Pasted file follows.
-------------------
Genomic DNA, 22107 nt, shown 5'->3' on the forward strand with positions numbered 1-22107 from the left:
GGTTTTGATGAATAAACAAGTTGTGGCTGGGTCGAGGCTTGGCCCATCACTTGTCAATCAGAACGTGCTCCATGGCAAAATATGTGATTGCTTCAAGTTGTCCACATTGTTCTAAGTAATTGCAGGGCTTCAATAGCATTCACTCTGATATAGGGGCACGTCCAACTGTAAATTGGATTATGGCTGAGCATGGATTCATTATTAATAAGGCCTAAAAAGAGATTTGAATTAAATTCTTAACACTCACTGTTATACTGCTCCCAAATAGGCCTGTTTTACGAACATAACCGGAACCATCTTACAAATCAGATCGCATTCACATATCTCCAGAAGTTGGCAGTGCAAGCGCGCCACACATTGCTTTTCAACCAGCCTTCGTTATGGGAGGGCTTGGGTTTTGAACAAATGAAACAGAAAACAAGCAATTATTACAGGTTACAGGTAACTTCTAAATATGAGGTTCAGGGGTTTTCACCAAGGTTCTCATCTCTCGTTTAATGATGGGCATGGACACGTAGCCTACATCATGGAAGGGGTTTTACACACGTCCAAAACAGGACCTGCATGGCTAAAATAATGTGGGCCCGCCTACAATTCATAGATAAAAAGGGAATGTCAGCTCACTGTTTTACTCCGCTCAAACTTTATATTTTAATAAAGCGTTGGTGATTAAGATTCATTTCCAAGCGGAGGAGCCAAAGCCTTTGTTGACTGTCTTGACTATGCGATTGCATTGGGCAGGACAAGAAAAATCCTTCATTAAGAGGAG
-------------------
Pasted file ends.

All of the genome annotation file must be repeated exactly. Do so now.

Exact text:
Genomic DNA, 22107 nt, shown 5'->3' on the forward strand with positions numbered 1-22107 from the left:
GGTTTTGATGAATAAACAAGTTGTGGCTGGGTCGAGGCTTGGCCCATCACTTGTCAATCAGAACGTGCTCCATGGCAAAATATGTGATTGCTTCAAGTTGTCCACATTGTTCTAAGTAATTGCAGGGCTTCAATAGCATTCACTCTGATATAGGGGCACGTCCAACTGTAAATTGGATTATGGCTGAGCATGGATTCATTATTAATAAGGCCTAAAAAGAGATTTGAATTAAATTCTTAACACTCACTGTTATACTGCTCCCAAATAGGCCTGTTTTACGAACATAACCGGAACCATCTTACAAATCAGATCGCATTCACATATCTCCAGAAGTTGGCAGTGCAAGCGCGCCACACATTGCTTTTCAACCAGCCTTCGTTATGGGAGGGCTTGGGTTTTGAACAAATGAAACAGAAAACAAGCAATTATTACAGGTTACAGGTAACTTCTAAATATGAGGTTCAGGGGTTTTCACCAAGGTTCTCATCTCTCGTTTAATGATGGGCATGGACACGTAGCCTACATCATGGAAGGGGTTTTACACACGTCCAAAACAGGACCTGCATGGCTAAAATAATGTGGGCCCGCCTACAATTCATAGATAAAAAGGGAATGTCAGCTCACTGTTTTACTCCGCTCAAACTTTATATTTTAATAAAGCGTTGGTGATTAAGATTCATTTCCAAGCGGAGGAGCCAAAGCCTTTGTTGACTGTCTTGACTATGCGATTGCATTGGGCAGGACAAGAAAAATCCTTCATTAAGAGGAG